CHEYENNE, Wyo. (AP) — Wyoming Gov. Matt Mead intends to call on lawmakers to draw an undetermined amount from the state’s $1.5 billion rainy day fund to cover government operations in the face of sagging energy revenues, he said Monday in response to the latest state revenue forecast.
But while Mead said he’s confident Wyoming will get through the current two-year budget cycle, neither he nor state lawmakers have identified how it will continue to fund its K-12 school system in coming years given falling coal revenues.
The state’s Consensus Revenue Estimating Group, a panel of financial experts, released its annual revenue forecast Monday.
The group projects revenues will fall about $156 million short of covering the two-year, $3-billion general fund budget that started in July. The projected shortfall comes despite Mead’s cutting $250 million from agency budgets this summer.
Mead emphasized to reporters in Cheyenne Monday that roughly two-thirds of the $156-million shortfall is money that state law requires to be deposited in a reserve fund. Discounting that, he said the actual shortfall facing the state to continue to fund the ongoing budget is just over $50 million.
Mead said he won’t propose any additional cuts to state agency budgets in response to the revenue forecast but will present a draft budget to lawmakers in early December. The Legislature will convene in January.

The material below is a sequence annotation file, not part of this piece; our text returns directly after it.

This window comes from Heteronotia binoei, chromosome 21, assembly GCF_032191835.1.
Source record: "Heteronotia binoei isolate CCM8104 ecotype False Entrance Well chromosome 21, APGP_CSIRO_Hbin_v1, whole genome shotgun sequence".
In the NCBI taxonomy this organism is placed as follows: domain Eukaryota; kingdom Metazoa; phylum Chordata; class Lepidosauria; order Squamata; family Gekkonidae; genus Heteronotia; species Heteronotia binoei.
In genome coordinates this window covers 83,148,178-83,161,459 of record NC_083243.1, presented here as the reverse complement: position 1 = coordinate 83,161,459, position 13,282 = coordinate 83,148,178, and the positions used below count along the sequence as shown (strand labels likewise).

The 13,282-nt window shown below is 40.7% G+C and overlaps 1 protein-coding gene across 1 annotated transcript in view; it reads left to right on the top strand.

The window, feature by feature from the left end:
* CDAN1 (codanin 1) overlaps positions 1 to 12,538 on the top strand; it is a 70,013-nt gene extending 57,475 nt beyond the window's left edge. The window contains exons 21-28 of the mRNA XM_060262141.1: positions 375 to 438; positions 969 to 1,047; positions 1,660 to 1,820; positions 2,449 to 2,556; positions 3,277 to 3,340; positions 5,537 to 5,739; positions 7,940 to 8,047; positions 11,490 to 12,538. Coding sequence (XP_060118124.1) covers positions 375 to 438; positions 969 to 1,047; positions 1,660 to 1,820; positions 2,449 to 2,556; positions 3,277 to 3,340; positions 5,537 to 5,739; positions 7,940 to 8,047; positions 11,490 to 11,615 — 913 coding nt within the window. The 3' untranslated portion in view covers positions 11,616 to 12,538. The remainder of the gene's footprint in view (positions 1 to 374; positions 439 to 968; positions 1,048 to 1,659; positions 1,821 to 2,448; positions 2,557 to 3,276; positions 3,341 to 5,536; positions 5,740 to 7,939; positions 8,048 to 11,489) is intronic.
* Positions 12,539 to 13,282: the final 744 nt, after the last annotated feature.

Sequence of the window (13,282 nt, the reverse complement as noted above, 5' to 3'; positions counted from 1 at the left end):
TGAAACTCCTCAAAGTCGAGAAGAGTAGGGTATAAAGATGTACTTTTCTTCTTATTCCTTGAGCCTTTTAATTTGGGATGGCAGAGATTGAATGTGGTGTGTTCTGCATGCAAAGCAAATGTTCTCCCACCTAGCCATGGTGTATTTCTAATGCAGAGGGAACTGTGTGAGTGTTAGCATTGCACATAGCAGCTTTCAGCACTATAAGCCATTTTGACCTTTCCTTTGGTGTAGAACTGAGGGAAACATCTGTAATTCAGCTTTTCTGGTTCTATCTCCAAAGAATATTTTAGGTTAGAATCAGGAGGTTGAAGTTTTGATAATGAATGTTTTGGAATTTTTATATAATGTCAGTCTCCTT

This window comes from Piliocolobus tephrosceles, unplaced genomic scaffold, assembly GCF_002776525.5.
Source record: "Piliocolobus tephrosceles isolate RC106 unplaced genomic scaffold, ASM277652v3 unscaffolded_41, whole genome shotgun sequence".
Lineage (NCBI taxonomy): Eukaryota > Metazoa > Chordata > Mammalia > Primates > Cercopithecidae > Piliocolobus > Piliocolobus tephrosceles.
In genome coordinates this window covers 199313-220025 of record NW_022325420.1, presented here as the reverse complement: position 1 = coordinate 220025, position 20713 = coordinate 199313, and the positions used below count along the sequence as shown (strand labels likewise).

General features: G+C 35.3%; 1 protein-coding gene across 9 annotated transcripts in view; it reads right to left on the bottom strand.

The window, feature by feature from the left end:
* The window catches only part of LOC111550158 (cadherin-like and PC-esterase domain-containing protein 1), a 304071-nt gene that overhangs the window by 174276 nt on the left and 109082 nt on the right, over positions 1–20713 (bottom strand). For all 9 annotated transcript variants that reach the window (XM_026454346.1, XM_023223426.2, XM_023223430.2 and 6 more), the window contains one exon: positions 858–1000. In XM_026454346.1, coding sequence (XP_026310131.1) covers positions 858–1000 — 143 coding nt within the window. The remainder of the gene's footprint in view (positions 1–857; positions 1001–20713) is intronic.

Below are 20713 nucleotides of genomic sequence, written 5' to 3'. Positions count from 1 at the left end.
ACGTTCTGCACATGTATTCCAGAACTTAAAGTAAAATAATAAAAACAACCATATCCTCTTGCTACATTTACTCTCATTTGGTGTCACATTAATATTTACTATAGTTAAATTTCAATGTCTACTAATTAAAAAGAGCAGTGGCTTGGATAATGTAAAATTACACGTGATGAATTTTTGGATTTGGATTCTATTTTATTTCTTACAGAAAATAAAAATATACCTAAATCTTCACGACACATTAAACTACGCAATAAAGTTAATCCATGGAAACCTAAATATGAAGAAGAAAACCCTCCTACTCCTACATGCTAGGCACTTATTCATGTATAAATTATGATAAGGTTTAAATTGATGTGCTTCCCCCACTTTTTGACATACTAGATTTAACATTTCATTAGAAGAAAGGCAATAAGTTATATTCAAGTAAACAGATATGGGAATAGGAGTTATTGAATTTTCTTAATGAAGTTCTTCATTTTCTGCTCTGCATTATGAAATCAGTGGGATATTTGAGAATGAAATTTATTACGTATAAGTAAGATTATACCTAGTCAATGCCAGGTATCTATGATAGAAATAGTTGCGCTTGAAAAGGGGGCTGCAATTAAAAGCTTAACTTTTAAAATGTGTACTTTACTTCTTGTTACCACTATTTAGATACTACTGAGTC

State lawmakers early this year approved spending roughly $300 million from the state’s so-called rainy day fund, leaving about $1.5 billion. Mead said he doesn’t know yet how much he will propose the state should spend from the fund next year.
“We have to be conservative in the use of the rainy day fund, but we are not going to cut our way back into prosperity,” Mead said. “When 70 percent of your revenues come from minerals, you have to recognize that is a big deal.”
Mead said he will ask lawmakers again to expand the Medicaid program in the state to offer health insurance to about 20,000 uninsured adults, a move his administration says would save the state millions on other health programs. Lawmakers have shot down the expansion proposal repeatedly, saying they don’t trust federal promises to continue to pay for expanded coverage.
Democratic Sen. Floyd Esquibel, of Cheyenne, said Monday he appreciated Mead’s support of Medicaid expansion. “Some people are really hurting,” Esquibel said.
The CREG report states that the decline in coal production that Wyoming has experienced so far this calendar year has been unprecedented. “Surface coal production in Wyoming declined by 58 million tons, or 31.8 percent, year-over-year for the first six months of calendar year 2016,” it states.
“There is not a lot of optimism in any of the three major commodities, oil, coal and natural gas,” said CREG Co-Chairman Alex Kean said Monday. “And what the state experienced in 2016 is decreasing in price and production in all three of those at the same time.”
Wyoming, the nation’s leading coal-producing state, has seen federal coal-lease bonus payments and mineral royalty payments drop by roughly 50 percent, or $500 million a year, over the last decade.
Mead said it’s not clear how the state will fund schools in response to lost coal revenues. “We don’t have that answer yet, but it is a looming problem,” he said.
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